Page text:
In economics, the term monopoly describes a special form of the market. It can affect both sides of the market. Either a single supplier faces many smaller buyers (supply monopoly) or several suppliers can only sell to a single buyer (demand monopoly).
The monopolist must mainly make decisions about the price or the offered or demanded quantity of his product. In extreme cases, only one party can face each other on both sides. This is known as a bilateral monopoly.
Types of monopolies
There are three types of monopoly:
- natural monopoly
- legal monopoly
- economic monopoly
Natural monopoly – Beim natürlichen Monopol verhindern hohe Fix- und niedrige Marginal cost die Etablierung von Konkurrenten am Markt. In diesem Fall ist es deutlich wirtschaftlicher, wenn ein großes Unternehmen den gesamten Markt versorgt, als wenn viele kleine Unternehmen sich diese Aufgabe teilen.
Legal monopoly - The legal monopoly, on the other hand, is artificially protected by the state. Patents or legal requirements give the monopolist a special degree of security.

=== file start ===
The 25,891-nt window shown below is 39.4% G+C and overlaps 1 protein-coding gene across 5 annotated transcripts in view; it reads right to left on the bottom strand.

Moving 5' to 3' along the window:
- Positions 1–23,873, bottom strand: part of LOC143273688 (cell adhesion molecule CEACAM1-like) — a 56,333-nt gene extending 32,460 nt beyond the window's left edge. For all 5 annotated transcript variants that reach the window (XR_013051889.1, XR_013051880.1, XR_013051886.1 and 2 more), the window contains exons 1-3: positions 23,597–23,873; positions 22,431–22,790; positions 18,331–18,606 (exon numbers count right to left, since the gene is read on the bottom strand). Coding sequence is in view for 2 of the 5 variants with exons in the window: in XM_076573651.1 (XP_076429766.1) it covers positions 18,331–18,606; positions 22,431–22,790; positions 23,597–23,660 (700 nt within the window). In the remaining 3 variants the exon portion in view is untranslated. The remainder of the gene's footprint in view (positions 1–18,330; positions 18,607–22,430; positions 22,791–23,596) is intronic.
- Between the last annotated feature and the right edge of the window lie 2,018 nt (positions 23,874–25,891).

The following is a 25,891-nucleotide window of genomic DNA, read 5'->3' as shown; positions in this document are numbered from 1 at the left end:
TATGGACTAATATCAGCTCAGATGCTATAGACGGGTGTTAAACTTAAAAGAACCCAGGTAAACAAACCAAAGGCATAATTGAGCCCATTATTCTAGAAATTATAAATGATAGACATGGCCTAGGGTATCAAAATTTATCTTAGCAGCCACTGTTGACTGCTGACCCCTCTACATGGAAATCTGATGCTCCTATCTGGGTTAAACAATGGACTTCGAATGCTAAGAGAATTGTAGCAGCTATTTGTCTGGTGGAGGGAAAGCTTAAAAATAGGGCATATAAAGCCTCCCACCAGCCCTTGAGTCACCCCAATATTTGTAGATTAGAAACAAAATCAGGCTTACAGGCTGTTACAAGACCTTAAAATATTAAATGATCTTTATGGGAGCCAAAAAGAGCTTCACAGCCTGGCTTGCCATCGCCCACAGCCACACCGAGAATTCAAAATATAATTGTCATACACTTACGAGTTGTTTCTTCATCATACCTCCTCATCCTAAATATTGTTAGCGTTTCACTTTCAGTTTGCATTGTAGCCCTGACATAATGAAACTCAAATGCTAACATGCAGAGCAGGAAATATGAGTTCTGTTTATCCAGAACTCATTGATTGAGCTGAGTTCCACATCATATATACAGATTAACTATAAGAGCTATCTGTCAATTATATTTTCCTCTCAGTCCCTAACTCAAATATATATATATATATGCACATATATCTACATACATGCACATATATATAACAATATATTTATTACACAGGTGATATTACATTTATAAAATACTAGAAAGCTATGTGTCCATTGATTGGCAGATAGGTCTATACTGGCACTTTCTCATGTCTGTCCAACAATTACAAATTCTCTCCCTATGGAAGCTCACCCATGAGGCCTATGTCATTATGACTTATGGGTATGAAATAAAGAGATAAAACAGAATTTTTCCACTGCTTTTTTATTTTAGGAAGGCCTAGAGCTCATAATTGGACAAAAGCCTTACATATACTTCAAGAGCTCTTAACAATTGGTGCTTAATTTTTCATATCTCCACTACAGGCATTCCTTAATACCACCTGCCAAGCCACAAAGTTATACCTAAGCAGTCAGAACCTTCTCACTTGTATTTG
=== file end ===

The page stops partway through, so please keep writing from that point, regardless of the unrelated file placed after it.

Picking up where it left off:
Economic monopoly - The economic monopoly is again divided into two subspecies, the original and the contractual monopoly. While the original monopoly is based on the fact that the provider alone provides the basic requirements for the monopoly, the contractual monopoly is the joint decision of several companies to jointly create a monopoly situation.
Examples of monopolies
The former telecommunications market can be cited as an example of the supply monopoly. Since this monopoly was under the protection of the state, we were also dealing with a legal monopoly.
The arms industry is often used as an example of the monopoly of demand. Here, the state is the sole buyer.